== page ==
Just as the art market began to cool down for the summer, came the surprise announcement that Sotheby’s, the 275-year-old auction house, will be sold for $3.7bn to BidFair USA, owned by the telecommunication and media tycoon Patrick Drahi. The deal valued Sotheby’s shares at $57 per share, or a 61% premium to their closing price on June 14.
According to a statement by Drahi’s office, no strategic or managerial changes will be implemented as part of the deal. Following the announcement however, a raft of questions rightfully followed: Will Drahi shake up the company that saw its stock price take a 40% tumble in one year? Is this just a trophy buy? Should Sotheby’s take on more debt? and who is Patrick Drahi anyway?
Drahi is a Moroccan-born, French-Israeli tycoon with an estimated net worth of $9.3bn. He is the founder and majority shareholder of the broadband group Altice. Since founding the company in 2001, he has aggressively acquired competitors to build an empire that spans much of the globe. The company is now a multinational broadband, telecom, media and advertising company with Drahi at the helm, holding 60% of its stock. Earlier this year, Drahi struck a deal to acquire Cheddar, an online-only finance news network, for $200 million. Apart from Cheddar, whose primarily millennial audience was likely its biggest selling-point, Drahi is known to use major leverage to buy undervalued assets and then aggressively cutting costs to grow the business.
His motives in getting into the art business remain unknown but according to him, he is a “longtime client and lifetime admirer” of Sotheby’s.
To contextualise the sale, it’s important to look at the history of Sotheby’s transferring ownership and jumping in and out of the public market. Sotheby’s has been listed on the New York Stock Exchange since 1988 as BID, making it the oldest firm there. Despite this however, it has never seemed to be fully comfortable as a public company. It has always been subjected to an intense level of scrutiny and transparency, including being forced to reveal its profits and outstanding guarantees, something its competitors (notably the privately owned Christie’s) can avoid. Also as a public company, Sotheby’s is forced to be open to vocal and active investors who each have somewhat of a say in the company’s strategic direction. Now, Sotheby’s can operate “in a more flexible environment”, as explained by chief executive Tad Smith in a statement following the sale.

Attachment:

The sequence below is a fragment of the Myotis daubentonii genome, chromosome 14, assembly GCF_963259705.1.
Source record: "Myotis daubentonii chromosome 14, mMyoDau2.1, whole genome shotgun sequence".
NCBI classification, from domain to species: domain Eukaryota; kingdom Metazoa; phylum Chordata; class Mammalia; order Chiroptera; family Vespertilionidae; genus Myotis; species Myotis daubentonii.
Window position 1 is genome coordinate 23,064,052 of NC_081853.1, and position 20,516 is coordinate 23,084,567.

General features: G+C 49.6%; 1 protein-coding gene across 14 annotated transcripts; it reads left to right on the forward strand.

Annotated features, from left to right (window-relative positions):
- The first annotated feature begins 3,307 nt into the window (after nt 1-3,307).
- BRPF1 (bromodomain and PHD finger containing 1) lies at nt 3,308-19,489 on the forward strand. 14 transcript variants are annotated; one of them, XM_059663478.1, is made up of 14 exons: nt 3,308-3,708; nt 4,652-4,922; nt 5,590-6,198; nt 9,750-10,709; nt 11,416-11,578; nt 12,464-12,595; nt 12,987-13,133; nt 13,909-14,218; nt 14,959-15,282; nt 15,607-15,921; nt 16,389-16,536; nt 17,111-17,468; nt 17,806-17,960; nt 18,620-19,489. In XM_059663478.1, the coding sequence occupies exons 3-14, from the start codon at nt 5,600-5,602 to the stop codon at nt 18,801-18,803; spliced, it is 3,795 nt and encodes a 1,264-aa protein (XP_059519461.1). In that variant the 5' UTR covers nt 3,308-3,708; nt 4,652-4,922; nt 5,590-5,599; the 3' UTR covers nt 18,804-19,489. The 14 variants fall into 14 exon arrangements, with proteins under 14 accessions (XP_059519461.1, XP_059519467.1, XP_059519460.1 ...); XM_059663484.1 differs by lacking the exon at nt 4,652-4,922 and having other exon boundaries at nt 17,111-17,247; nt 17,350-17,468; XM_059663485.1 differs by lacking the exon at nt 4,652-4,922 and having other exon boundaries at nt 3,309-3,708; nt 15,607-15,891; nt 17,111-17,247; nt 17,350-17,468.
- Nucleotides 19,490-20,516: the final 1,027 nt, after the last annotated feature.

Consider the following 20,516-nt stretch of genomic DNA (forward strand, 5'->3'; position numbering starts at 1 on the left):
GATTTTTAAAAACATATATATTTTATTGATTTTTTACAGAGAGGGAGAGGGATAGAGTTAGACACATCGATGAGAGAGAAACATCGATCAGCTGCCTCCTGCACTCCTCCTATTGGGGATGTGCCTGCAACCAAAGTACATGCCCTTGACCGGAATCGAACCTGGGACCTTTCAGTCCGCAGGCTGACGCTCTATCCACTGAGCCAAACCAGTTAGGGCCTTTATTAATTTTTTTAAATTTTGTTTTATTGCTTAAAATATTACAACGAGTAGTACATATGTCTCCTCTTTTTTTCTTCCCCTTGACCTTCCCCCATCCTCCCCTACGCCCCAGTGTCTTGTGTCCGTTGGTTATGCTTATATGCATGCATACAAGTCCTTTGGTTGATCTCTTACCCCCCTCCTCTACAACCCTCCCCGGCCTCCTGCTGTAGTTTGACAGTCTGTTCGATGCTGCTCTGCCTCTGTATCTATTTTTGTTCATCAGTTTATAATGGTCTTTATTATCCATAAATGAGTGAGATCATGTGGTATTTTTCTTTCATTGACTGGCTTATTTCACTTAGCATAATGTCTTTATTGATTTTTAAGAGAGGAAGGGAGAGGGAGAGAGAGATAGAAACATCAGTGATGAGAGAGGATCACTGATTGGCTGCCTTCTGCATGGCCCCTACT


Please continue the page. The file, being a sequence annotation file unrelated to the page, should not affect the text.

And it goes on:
This puts Drahi in direct opposition to Francois Pinault, another French billionaire who founded a luxury-goods empire that owns brands like Gucci, St. Laurent but also controls Christie’s, Sotheby’s historic contender. So far, the main theory behind the sale is the “trophy buyer” thesis, implying that Drahi purchased the company as a symbol of status, power and access, as opposed to a money-making venture.
Does Drahi have plans to one day list Sotheby’s back on the public market? It won’t be the first time. Sotheby’s was public in 1977 before A. Alfred Taubman, American mall magnate, bought it in 1983 and took it public yet again in 1988. As Drahi’s investment history implies however, private owners list companies publicly again only after they decide that the best way to raise significant funding is through an IPO. But while being a public company used to be the highest of achievements in the corporate world, this has somehow become less and less the case in the past decade or two.